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Yamaha Star 650 Carburetor Test & Adjustments - Floats, TPS, Heaters, Solenoids, PMS

Today begins the first in a two part series where we go into specific detain with regard to specific testing of the Star 650 carburetor and its components to ensure that it is working within operating parameters. This is not a rebuild video. I have made those already. This could be considered a post rebuild exercise to determine good working order before installation. Another thing to consider is the screws that had to be torn up in order to take the carb apart. The original screws are terrible!!!

The first task is a trip to Ace Hardware where the original screws will be swapped out for better quality hex screws for both the carb and the air box and associated housing. Though not exhaustive I came up with:

2X M4 .70x20
2X M4 .70x25
2X M4 .80x10
2X M4 .80x12
2X M4 .70x14
8x M4 .70x various

These are swapped out on the carbs, pipes and airbox before I continue.

All of the required parts and tools are gathered for this project before we begin, its better than stopping to hunt for stuff mid-test. Amongst these would also be a rebuild kit.

The first test will be blowing air into the fuel line and turning the carbs over to see if it is blocked. A failure of this test would mean immediate attention to the float needles and or seats to resolve this issue. Though fine here we assume everything fails and replace everything later.

Next, the bowl is marked for the positions where the fuel level should be using the calipers and a razor blade to leave light marks as demonstrated. That would be 8mm below the line. and .5mm above and below that line.

Its worth pointing out that the carbs are not level in the bike when the bike is level, they are cantered to the low side 13 degrees, so a structure is assembled to pitch the carbs 13 degrees for the level testing. This is critical. With the carbs in position we set up the second test which is the hose and funnel on a scaffold filled with gas to see if the level holds. This proves out the float needles as liquid tight.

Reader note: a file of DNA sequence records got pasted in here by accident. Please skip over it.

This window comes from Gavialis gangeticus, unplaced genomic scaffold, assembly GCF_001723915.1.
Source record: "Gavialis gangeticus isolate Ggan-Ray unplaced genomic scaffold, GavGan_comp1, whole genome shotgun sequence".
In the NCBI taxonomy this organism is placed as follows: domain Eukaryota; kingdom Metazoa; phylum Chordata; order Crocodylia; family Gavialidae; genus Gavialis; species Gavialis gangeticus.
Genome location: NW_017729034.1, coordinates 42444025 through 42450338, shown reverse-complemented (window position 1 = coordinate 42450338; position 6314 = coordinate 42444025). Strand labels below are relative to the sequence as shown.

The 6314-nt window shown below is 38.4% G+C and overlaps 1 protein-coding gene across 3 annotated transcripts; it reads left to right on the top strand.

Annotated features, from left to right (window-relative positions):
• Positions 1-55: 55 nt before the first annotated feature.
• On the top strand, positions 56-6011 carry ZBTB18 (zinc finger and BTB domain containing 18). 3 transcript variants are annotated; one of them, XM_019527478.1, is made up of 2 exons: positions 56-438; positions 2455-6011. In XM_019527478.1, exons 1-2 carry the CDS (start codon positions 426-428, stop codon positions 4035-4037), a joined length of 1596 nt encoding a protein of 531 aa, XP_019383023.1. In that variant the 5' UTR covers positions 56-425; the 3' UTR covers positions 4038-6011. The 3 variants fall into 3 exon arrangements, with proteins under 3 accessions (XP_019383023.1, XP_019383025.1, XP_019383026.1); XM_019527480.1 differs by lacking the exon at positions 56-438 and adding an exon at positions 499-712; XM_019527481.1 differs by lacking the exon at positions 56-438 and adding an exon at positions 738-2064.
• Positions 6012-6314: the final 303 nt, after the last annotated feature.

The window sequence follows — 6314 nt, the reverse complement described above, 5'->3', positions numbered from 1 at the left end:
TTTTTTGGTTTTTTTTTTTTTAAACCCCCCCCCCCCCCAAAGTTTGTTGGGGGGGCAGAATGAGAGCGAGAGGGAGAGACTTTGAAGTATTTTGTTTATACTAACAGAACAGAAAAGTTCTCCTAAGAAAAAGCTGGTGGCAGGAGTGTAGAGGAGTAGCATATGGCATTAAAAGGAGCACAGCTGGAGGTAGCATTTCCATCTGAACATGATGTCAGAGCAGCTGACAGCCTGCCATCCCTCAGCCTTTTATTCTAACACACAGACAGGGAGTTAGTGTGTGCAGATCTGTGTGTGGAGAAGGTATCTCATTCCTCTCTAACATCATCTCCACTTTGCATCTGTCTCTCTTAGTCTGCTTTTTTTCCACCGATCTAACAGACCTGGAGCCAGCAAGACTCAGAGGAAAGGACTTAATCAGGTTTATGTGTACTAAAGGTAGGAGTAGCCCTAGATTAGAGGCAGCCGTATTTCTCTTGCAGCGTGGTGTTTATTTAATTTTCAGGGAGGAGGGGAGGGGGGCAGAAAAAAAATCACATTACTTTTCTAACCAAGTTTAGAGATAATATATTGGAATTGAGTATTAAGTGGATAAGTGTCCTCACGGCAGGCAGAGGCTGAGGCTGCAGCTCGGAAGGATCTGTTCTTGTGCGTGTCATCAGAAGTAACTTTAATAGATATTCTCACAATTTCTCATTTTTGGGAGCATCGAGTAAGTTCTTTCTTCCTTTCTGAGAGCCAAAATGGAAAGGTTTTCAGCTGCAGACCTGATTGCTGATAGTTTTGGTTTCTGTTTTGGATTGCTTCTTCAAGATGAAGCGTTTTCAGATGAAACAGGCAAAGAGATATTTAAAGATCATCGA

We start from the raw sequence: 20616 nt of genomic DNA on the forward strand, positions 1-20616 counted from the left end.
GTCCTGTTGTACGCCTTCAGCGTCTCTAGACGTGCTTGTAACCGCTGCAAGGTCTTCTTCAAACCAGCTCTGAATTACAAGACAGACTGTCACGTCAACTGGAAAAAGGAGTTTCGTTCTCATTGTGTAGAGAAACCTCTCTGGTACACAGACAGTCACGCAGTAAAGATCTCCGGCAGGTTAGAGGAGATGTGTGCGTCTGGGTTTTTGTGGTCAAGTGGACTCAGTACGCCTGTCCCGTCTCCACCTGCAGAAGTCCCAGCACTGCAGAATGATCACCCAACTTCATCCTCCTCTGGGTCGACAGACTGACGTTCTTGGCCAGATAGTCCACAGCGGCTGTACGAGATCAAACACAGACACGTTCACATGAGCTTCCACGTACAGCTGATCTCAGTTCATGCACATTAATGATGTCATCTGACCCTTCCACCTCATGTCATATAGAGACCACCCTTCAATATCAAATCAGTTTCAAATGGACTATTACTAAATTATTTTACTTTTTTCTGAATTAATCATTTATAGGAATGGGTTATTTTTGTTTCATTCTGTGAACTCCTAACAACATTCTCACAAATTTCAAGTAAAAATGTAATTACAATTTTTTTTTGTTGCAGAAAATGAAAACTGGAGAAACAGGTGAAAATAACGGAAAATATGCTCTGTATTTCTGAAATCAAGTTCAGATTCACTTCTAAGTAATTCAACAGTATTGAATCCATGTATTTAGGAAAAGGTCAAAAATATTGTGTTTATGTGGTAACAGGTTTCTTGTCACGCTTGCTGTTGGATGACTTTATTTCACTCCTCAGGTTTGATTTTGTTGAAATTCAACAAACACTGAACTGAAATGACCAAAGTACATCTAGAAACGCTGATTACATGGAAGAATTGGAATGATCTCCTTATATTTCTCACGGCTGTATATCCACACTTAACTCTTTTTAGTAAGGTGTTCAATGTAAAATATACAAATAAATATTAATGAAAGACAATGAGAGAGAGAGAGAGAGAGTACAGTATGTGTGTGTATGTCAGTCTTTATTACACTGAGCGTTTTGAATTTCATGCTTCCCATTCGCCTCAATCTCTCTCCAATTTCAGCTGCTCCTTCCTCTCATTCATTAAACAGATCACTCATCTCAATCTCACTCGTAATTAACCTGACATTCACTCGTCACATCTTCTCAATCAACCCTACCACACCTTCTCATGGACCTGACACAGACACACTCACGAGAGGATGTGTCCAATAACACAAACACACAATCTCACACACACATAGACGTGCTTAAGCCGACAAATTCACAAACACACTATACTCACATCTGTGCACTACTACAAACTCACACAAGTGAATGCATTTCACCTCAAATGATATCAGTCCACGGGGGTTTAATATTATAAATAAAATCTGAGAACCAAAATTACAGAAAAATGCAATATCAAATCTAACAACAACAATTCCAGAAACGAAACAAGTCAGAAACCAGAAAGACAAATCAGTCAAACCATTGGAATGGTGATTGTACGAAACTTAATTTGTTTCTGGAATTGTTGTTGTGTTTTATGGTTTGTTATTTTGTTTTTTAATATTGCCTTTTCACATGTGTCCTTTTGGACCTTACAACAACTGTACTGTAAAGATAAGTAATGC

With that next test passed, we move to the float level hight test. using the translucent hose the bowl drain is opened to reveal the level within the carb. Mine are adjusted higher, but demonstrates how the position can be measured. I conduct this on both carbs. We can see the level on mine are the same on both.

We continue with the second video in this two part series. Here we will look at the carbs as if all sorts of problems were found so each issue can be addressed. The first step being to drain out the whole system through the bowls back into a gas can so that the fuel line can be detached and the bowl cover removed.

The first step will be the replacement of the float needle and seat from the carb with the ones from the kit. My kit required swapping the screen from the old one after cleaning to the new seat before installing. I further take this opportunity to demonstrate float level height adjustment before reintroducing the float into the carb.

I then assume that the bowl cover seal is also bad, though it probably isn't far off from bad anyway, and demonstrate replacing that as well before closing up the float cover. This would be the time to do float measurements and leak rechecks.

Having moved past the floats I move onto the heaters and their resistance testing, though noting that the readings off of the cable can be deceiving as two are in parallel, so its best to check each one for about 8 ohms, and then continuity through the harness. The solenoids should be about 12 ohms. When they break, put a 12 ohm resistor off the cable connection to ground and forget about them.

TPS is just a spring loaded pot. The first measurement across is the total resistance, the next measurement tests the sweep. It will never start at 0 ohms installed in the bike. So long as its between 650 and 750 ohms in the closed position its ok.

A requirement for a deep ultrasonic cleaning allows for a demonstration of TPS removal as well as the drilling out of the PMS needle plug. An account is made of the turns of the PMS needle to full seat and recorded. The carb is submerged in solution to about 60degC simple green and distilled water until it comes to temperature and then two sessions of twenty minutes with the oscillation. After this the carb is cleaned in distilled water, blown out with compressed air and reassembled.

The PMS needle is screwed in to full seat and then dialed out to the appropriate turns. This is followed by the TPS which is installed and then calibrated to 700ohms at closed plates with the meter as shown in the video.

Having completed all tasks, the other pieces for idle are re-added to the carb. Also the wire looms are added for the cables. This carb is now tested and ready for installation into the bike.

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